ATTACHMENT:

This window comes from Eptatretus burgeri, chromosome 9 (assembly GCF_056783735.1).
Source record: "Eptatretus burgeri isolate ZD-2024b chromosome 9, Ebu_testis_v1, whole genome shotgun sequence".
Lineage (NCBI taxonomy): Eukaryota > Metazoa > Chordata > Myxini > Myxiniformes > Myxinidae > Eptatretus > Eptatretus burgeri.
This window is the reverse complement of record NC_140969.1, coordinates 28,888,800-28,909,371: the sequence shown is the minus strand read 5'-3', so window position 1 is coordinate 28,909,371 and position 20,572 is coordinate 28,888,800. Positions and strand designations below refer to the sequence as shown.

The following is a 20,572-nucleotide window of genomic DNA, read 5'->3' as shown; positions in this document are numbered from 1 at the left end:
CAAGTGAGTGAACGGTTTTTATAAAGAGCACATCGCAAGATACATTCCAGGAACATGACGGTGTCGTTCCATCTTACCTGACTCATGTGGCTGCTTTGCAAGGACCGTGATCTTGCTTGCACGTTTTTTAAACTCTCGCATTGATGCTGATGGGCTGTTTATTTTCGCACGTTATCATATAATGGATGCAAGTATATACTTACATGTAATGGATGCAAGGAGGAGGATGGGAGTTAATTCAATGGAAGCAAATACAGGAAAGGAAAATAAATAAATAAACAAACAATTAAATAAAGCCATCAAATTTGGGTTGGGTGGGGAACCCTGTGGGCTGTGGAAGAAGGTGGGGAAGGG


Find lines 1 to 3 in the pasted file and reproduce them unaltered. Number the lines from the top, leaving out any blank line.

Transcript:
This window comes from Eptatretus burgeri, chromosome 9 (assembly GCF_056783735.1).
Source record: "Eptatretus burgeri isolate ZD-2024b chromosome 9, Ebu_testis_v1, whole genome shotgun sequence".
Lineage (NCBI taxonomy): Eukaryota > Metazoa > Chordata > Myxini > Myxiniformes > Myxinidae > Eptatretus > Eptatretus burgeri.